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Bondi Pavilion Gets A Facelift

By Kate Myers on February 3, 2016 in News

Photo: Waverley Council

Photo: Waverley Council

The Bondi Pavilion is as much of an icon as Bondi Beach itself, towering above the promenade as a reminder of the area’s rich history, and last month Waverley Council released a concept design to restore the building to its former glory, hiring heritage architects Tonkin Zulaikha Greer to take on the project.

According to Waverley Mayor Sally Betts, the restoration is a priority for the council.

“This design concept provides us with an amazing opportunity to restore the Pavilion to its architectural roots whilst reconnecting it with the beach, park and Campbell Parade,” she said.

The plans outline the historical importance of the building, its heritage features, and the need to retain the original character and purpose of the Pavilion. With an estimated cost of around $38 billion dollars, the project marks the beginning of a refurbishment of the beachfront.

“It is an historic, culturally significant and iconic landmark at a site which is the second most visited place in Sydney,” a Council spokesperson said. “The Bondi Pavilion Upgrade & Conservation Project is a major part of the roll out of our 10-year plan of management for Bondi Park, Beach and Pavilion.”

“Community feedback has overwhelmingly been that the Pavilion is an important and much loved iconic heritage landmark, but it badly needs upgrade and repair.”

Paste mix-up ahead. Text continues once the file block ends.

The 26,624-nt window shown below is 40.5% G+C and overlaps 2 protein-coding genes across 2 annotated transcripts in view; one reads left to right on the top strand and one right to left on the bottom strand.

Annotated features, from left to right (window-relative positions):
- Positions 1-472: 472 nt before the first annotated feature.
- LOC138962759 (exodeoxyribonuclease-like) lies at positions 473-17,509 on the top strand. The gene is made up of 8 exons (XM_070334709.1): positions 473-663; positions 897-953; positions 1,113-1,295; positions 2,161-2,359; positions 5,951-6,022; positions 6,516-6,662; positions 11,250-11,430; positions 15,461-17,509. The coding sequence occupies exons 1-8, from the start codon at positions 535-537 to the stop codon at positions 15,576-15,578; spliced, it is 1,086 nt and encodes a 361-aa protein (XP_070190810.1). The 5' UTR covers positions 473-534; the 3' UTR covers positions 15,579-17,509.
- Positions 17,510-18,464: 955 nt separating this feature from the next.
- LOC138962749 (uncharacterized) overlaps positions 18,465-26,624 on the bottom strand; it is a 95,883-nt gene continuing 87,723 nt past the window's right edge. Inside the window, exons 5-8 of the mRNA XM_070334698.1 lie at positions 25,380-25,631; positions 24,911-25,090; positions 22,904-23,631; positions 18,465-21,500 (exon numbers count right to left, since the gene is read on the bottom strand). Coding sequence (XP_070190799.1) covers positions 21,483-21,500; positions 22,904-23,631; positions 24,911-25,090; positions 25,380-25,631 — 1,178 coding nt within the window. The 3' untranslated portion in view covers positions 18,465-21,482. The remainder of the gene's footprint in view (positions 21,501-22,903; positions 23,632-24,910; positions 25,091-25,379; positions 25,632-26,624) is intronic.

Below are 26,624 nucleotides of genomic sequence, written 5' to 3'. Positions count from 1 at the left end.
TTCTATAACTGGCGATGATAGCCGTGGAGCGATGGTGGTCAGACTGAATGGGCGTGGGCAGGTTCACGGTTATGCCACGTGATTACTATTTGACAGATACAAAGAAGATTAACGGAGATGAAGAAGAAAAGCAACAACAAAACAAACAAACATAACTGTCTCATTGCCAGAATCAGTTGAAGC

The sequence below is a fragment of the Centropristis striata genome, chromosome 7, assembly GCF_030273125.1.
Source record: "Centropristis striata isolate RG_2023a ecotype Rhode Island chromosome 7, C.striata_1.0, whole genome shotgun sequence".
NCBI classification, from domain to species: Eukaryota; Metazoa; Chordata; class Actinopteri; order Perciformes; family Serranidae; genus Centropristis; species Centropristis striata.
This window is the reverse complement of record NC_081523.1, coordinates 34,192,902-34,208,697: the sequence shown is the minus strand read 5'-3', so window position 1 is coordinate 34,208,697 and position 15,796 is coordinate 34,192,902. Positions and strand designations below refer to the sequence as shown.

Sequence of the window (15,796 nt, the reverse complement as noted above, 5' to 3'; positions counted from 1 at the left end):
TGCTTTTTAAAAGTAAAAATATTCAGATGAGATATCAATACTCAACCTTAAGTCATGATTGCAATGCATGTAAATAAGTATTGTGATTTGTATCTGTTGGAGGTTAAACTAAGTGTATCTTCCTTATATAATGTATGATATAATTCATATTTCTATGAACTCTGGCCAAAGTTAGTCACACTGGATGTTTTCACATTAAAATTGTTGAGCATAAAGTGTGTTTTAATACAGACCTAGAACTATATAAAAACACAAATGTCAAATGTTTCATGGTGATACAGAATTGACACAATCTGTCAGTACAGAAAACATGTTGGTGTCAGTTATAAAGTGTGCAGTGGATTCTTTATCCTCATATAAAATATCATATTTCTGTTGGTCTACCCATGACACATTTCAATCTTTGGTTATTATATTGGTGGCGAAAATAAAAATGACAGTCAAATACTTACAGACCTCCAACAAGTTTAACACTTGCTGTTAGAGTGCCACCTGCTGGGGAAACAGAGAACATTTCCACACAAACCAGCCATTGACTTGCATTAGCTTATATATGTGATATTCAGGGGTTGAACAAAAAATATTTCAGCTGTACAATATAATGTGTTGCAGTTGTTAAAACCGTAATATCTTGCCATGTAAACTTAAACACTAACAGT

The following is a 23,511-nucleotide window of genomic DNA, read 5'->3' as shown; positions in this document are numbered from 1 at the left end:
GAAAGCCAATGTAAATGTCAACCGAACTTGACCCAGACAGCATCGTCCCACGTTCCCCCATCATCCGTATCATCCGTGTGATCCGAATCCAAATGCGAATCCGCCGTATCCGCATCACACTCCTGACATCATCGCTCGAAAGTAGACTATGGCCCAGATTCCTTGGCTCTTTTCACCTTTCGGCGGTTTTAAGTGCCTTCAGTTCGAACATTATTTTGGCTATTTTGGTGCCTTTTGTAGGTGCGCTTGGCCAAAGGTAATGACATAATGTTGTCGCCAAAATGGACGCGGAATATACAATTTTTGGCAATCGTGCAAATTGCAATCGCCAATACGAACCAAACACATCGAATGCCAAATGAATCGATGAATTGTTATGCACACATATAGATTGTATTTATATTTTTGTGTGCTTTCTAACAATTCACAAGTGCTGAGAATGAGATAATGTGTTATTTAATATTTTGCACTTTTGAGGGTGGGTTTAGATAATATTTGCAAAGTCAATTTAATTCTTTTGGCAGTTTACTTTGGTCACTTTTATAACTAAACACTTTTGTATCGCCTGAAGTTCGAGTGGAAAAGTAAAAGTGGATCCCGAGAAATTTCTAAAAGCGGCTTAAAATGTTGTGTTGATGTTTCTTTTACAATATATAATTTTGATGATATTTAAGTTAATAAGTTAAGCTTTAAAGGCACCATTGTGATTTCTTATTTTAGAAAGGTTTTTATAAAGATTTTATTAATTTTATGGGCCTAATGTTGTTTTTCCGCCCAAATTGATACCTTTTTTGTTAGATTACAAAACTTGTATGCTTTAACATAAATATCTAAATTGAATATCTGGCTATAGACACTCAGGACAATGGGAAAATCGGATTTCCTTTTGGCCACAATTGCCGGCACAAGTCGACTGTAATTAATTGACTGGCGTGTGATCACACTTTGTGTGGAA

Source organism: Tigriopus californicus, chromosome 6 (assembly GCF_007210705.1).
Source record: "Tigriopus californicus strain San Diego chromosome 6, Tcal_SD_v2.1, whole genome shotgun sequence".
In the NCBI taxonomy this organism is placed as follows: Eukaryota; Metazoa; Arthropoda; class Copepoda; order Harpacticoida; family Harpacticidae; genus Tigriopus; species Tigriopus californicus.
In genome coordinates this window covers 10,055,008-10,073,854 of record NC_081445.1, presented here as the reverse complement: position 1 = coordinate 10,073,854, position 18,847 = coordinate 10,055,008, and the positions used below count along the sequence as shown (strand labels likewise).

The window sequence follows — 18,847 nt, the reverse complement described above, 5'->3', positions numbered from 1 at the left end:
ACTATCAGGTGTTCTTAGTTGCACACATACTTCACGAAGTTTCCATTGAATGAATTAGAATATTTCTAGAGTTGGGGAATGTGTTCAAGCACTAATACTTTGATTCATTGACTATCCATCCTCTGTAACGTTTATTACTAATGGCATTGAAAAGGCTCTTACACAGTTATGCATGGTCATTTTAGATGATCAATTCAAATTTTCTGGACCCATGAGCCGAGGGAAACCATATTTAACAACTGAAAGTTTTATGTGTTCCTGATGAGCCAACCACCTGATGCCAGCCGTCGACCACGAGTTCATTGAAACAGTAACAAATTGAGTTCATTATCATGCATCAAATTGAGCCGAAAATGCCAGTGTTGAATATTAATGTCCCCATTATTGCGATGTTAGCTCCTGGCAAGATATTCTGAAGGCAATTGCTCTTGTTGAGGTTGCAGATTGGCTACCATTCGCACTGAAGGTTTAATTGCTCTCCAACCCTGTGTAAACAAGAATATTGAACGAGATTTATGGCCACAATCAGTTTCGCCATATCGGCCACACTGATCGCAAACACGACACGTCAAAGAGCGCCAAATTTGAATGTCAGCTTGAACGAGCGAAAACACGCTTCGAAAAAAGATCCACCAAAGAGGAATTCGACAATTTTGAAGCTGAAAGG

The planned upgrade is extensive, with a number of crucial components including the restoration of the grand proscenium entrance from Campbell Parade, and reinstating the original symmetry of the building true to its former layout.

There is also the inclusion of more public amenities, with a doubling of the existing female public toilets, additional change rooms and family spaces, dedicated toilets for tenancies and a proposed theatre space.

Rita Cole, a former precinct representative, current attendee and Bondi resident for nearly 60 years, said the upgrade will change the relevance of the Pavilion for the local community.

“I think an upgrade is well overdue,”Ms Cole said. “There are a lot of people who would not go and visit the Pavilion as it is now. We need more public facilities, a creative space for films and exhibitions, a cafe, and better access for the disabled and elderly.”

Whilst many details regarding occupancy are yet to be finalised, it is understood that the Pavilion will cater to both cultural and commercial interests.

“We would expect that the site will be an attractive place for festivals – such as for art, music, writing and drama,” a council spokesperson said. “Music programs, band rehearsals, choir rehearsals and dance classes will continue to be held.”

There is some concern about the effect of the plan on existing businesses, but according to Council’s spokesperson, it is hoped that the Pavilion upgrade will respond to the needs of locals and tourists alike. “It is envisioned that this will revitalise the Pavilion as a place for visitors and community members to enjoy, connect and relax,” he said. “The new concept focuses on celebrating and restoring the building’s heritage.”